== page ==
Walmart (WMT) seems to have dodged the retail malaise.
The world’s largest retailer on Thursday gave Wall Street a pleasant surprise by reporting that comparable sales in the U.S. rose 1.6%, which was more than the 1% expected by industry tracker Consensus Metrix. The strong showing was boosted by more shoppers coming to stores, the popularity of its smaller format Neighborhood Market grocery stores and quicker growth online.
Walmart also raised its annual profit guidance, which sent shares up 4% in premarket trading.
It was the discount retailer’s eighth straight quarterly increase in U.S. comparable sales, which generate almost 60% of revenue, and its seventh consecutive quarter of increases in the number of shoppers coming in. More notably, comparable sales at the Neighborhood Market format rose 6.5% in the quarter ended in late July. Comparable sales at Sam’s Club rose 0.6%, while international sales rose 2.2% excluding the impact of a strong dollar. (They fell 6.6% in real terms.)
Walmart has spent $2.7 billion in the last two years to give hundreds of thousands of its U.S. workers raises to improve low customer service scores and retain talent at a time when working on a sales floor is more complex than ever. The company said the effort has been paying off, with rising shopper satisfaction and fewer out-of-stock items, a problem that has cost Walmart billions in sales over the years. The retailer is also upgrading its grocery sections, which generate more than half of its revenue.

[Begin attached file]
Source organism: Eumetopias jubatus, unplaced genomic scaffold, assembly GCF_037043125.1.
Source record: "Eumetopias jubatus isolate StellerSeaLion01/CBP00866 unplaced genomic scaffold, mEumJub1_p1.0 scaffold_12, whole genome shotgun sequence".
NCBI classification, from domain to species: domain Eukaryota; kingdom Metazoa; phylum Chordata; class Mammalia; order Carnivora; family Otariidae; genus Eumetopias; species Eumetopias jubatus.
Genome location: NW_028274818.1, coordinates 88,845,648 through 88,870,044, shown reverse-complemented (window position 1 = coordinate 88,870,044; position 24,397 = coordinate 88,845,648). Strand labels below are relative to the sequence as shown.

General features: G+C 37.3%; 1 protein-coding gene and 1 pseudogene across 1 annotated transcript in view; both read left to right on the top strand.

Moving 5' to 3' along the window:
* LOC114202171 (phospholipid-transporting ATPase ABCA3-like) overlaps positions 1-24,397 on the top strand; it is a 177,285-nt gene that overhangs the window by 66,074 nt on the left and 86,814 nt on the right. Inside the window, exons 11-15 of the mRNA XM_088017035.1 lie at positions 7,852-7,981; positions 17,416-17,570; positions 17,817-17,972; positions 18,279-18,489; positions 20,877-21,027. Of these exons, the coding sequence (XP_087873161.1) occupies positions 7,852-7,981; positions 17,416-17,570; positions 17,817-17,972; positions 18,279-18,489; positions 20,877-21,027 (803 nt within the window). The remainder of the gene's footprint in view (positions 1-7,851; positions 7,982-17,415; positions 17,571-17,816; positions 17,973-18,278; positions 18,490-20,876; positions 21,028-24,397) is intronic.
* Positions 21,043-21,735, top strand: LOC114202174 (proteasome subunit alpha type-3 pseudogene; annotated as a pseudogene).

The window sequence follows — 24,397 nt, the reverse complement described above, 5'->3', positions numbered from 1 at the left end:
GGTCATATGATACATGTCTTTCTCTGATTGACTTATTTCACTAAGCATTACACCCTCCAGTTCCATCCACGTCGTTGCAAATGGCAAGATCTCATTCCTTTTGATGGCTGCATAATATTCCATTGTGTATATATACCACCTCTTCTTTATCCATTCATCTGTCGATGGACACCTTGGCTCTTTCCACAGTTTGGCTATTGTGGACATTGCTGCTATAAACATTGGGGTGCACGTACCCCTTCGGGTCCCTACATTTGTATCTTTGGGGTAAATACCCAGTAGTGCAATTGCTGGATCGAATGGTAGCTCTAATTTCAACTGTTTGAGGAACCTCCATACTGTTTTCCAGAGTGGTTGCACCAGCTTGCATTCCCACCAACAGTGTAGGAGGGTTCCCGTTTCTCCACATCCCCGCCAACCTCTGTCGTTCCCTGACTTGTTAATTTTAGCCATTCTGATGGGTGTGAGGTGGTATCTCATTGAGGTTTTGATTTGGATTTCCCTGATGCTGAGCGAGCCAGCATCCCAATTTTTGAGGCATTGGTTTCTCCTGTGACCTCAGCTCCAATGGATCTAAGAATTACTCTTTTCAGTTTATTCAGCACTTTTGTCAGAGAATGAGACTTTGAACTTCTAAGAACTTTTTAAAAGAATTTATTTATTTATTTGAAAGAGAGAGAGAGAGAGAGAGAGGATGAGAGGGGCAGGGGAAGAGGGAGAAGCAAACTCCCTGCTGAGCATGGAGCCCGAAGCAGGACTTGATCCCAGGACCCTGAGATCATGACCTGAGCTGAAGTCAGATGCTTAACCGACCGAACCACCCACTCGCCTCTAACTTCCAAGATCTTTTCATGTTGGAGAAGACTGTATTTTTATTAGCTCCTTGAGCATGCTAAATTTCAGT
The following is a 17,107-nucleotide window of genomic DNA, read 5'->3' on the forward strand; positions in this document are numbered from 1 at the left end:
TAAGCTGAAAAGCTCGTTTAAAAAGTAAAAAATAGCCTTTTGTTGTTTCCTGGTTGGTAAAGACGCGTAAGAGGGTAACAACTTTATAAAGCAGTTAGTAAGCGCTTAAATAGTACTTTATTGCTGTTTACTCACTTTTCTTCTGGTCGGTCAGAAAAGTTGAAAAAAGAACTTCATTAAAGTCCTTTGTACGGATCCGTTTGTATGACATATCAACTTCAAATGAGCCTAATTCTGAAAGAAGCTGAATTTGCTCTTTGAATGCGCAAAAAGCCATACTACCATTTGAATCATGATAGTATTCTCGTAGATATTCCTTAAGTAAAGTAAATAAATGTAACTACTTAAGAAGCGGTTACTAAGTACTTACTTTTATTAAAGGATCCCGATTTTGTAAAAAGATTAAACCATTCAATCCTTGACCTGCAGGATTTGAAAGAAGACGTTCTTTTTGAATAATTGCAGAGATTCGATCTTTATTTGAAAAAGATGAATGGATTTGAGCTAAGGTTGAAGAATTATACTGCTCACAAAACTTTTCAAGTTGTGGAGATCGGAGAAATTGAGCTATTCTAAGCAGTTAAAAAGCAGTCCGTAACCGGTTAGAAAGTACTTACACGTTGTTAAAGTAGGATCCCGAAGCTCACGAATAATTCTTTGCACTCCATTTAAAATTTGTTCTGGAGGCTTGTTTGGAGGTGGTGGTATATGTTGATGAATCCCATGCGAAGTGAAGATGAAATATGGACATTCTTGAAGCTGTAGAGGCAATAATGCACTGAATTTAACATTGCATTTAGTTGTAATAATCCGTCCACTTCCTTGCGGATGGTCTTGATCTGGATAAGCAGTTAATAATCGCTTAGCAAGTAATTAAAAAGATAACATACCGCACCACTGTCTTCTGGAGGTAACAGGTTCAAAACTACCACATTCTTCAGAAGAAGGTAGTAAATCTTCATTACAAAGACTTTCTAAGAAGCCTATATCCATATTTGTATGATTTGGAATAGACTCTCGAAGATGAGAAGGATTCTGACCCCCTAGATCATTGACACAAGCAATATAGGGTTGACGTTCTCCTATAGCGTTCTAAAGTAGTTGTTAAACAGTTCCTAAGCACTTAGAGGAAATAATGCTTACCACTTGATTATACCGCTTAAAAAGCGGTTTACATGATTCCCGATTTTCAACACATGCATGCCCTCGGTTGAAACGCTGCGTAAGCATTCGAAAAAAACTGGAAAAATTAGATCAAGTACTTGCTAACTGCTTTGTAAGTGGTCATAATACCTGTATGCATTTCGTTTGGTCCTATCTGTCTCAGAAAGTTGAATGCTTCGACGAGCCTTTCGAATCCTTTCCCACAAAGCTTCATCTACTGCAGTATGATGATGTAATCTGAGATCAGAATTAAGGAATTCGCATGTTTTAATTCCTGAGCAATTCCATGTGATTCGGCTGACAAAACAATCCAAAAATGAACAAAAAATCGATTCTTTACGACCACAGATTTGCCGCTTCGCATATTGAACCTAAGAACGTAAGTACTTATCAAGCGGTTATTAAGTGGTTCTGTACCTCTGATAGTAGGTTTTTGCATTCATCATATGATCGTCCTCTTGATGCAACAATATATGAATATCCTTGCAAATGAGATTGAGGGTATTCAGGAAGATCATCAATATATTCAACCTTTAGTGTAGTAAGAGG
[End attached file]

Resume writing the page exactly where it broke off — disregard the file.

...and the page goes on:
“We have a plan, and we are executing against it, and customers are responding favorably,” Wal-Mart Stores CEO Doug McMillon said in a prepared statement.
Online sales rose 11.8%, ending nine straight quarters of slowing growth. (They’d grown 7% last quarter.) Last week, Walmart announced it was buying Jet.com for $3 billion to re-ignite its e-commerce unit, which is still only a fraction of the size of Amazon.com’s (AMZN).
Walmart’s performance stands in marked contrast to that of rival Target (TGT), which reported a 1% decline in comparable sales earlier this week, and its first drop in shopper traffic since early 2014. Target blamed shoppers’ lack of enthusiasm for its fresh food offerings, among other issues. Walmart’s results suggest that it is fending off its smaller rival’s incursions in grocery.
Net income at Walmart rose to $3.77 billion, or $1.21 per share from $3.48 billion, or $1.08 per share, a year earlier. Total revenue rose 0.5% to $120.85 billion. Walmart now expects its full-year profit between $4.15 and $4.35 per share, up from a previous forecast of $4.00 to $4.30 per share. In contrast, Target lowered its sales forecast yesterday, suggesting that a sales decline during the holiday season was likely.